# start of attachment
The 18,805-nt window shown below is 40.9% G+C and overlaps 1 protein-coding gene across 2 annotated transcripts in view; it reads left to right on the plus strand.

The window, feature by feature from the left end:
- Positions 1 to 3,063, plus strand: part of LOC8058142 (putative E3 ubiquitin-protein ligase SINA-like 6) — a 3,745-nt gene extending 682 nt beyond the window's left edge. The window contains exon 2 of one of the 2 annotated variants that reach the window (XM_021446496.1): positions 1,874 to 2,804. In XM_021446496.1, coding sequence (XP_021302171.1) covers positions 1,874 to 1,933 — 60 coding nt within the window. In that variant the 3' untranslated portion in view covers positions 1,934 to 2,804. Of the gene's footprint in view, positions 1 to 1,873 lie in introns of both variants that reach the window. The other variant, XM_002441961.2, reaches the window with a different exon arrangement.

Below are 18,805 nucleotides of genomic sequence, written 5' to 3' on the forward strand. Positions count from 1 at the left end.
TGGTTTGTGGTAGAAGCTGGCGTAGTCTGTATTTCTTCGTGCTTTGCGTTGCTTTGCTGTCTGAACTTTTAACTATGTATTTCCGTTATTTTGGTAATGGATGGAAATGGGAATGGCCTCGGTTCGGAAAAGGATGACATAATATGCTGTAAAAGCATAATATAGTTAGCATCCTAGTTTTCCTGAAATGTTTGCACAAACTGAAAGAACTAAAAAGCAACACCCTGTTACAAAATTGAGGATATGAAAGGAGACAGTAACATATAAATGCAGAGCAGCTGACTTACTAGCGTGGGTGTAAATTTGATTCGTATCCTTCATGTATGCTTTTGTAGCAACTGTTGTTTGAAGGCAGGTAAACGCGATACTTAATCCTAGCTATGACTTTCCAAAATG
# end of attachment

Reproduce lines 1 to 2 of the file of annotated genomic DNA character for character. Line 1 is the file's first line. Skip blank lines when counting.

The 18,805-nt window shown below is 40.9% G+C and overlaps 1 protein-coding gene across 2 annotated transcripts in view; it reads left to right on the plus strand.

The window, feature by feature from the left end: